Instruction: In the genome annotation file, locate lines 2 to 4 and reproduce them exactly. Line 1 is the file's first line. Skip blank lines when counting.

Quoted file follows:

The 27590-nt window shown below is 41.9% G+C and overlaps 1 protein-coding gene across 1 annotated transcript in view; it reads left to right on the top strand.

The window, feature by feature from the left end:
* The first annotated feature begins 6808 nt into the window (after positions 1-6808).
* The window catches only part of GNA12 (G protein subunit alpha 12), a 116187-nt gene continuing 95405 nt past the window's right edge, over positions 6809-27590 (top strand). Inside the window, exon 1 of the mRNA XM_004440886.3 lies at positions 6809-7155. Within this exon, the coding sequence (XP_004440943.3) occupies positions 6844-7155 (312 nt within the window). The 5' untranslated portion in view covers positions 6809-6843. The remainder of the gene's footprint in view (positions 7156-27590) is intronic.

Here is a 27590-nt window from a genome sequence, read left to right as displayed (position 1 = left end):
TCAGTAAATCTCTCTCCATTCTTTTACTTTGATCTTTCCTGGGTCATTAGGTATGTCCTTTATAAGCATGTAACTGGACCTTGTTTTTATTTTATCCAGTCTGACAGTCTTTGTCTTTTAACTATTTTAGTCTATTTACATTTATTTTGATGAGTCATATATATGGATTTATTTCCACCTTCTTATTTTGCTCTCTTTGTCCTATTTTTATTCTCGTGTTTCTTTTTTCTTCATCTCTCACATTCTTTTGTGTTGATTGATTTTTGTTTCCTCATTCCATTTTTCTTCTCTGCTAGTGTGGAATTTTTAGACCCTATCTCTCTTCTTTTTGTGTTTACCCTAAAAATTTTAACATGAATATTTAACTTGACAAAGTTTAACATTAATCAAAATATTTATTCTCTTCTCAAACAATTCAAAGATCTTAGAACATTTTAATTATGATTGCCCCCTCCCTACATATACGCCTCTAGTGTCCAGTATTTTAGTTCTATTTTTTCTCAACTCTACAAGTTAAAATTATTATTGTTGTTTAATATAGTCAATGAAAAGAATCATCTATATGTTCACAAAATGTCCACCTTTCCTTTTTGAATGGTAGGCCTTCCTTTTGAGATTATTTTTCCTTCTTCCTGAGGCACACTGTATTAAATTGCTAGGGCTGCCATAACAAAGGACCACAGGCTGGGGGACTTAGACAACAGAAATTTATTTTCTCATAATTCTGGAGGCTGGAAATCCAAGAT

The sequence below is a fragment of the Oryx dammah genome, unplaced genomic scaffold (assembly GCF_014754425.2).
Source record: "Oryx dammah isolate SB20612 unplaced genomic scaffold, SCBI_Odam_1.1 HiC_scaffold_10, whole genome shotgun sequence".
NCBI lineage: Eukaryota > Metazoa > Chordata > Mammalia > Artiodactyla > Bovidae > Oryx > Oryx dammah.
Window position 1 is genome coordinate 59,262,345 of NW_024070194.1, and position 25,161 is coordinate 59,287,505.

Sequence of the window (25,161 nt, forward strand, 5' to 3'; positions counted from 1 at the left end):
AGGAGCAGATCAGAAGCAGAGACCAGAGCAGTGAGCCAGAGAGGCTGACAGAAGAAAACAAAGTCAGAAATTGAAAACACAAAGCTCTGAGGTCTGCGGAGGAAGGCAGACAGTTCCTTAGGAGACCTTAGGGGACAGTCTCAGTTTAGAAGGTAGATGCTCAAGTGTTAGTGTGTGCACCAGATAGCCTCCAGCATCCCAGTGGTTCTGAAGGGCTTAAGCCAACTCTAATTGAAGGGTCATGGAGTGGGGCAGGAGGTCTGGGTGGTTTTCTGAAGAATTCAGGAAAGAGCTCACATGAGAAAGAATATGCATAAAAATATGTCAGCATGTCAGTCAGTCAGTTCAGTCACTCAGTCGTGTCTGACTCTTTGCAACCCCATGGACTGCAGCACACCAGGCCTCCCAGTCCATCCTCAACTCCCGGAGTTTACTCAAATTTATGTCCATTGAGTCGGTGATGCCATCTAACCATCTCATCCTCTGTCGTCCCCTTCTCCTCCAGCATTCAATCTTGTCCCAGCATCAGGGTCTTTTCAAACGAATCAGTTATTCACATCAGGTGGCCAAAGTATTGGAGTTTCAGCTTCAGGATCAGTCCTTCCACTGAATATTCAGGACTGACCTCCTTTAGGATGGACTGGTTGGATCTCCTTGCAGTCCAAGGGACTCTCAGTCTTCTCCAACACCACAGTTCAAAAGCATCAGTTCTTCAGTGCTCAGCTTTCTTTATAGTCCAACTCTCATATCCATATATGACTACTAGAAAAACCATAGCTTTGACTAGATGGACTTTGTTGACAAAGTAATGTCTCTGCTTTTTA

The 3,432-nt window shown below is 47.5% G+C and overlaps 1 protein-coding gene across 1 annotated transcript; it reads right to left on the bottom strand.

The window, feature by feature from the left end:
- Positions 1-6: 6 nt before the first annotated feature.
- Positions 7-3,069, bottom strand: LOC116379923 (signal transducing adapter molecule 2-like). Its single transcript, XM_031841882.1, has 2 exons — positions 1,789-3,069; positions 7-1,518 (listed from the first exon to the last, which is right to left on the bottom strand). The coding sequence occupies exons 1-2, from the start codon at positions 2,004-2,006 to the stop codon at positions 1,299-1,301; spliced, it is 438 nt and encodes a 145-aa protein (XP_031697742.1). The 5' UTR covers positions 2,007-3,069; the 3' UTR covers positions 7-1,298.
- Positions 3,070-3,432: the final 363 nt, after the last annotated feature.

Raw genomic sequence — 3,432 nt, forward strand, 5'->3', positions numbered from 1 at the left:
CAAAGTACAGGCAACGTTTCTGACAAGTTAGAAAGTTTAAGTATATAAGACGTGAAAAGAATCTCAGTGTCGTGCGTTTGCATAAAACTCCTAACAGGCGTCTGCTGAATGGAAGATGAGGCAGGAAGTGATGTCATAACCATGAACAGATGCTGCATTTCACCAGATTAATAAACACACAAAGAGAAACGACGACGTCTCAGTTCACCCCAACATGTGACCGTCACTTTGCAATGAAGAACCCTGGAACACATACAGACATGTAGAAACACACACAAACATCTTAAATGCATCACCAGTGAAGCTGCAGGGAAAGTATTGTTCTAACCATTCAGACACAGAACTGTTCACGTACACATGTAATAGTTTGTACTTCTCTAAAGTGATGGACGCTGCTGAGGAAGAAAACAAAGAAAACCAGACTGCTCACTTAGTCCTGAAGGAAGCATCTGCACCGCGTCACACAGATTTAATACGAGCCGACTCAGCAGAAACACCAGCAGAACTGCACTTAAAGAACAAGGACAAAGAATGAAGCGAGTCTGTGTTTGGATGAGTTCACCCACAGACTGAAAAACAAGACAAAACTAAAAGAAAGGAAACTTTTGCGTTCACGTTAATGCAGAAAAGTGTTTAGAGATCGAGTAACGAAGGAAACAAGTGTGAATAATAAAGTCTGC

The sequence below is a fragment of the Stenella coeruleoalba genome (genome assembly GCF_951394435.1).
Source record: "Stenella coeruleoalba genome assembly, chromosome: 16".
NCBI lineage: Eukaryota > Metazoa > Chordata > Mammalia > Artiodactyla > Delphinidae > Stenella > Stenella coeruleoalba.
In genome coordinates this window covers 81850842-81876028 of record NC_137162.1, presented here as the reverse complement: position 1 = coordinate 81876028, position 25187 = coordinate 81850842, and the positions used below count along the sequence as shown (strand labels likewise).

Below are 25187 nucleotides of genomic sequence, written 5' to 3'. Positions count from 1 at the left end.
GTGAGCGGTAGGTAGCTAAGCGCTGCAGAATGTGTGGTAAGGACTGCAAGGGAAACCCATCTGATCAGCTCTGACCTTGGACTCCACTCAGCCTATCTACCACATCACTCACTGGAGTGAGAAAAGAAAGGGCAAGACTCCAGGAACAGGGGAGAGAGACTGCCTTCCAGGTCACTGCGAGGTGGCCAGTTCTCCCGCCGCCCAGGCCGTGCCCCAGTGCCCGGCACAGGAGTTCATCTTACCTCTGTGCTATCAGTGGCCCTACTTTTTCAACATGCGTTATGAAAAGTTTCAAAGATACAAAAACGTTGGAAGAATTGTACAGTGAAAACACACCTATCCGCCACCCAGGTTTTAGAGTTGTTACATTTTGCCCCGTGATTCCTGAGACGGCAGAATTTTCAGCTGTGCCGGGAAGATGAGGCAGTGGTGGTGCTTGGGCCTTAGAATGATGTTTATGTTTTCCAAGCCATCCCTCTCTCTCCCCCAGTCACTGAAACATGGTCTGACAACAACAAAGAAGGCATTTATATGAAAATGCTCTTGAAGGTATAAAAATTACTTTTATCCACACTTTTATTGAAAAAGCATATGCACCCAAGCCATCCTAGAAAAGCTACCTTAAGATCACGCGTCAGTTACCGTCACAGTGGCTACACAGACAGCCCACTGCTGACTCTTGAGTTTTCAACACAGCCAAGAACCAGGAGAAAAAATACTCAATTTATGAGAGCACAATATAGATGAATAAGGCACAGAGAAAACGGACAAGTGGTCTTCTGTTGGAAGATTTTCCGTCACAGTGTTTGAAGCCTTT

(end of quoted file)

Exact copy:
The window, feature by feature from the left end:
* The first annotated feature begins 6808 nt into the window (after positions 1-6808).
* The window catches only part of GNA12 (G protein subunit alpha 12), a 116187-nt gene continuing 95405 nt past the window's right edge, over positions 6809-27590 (top strand). Inside the window, exon 1 of the mRNA XM_004440886.3 lies at positions 6809-7155. Within this exon, the coding sequence (XP_004440943.3) occupies positions 6844-7155 (312 nt within the window). The 5' untranslated portion in view covers positions 6809-6843. The remainder of the gene's footprint in view (positions 7156-27590) is intronic.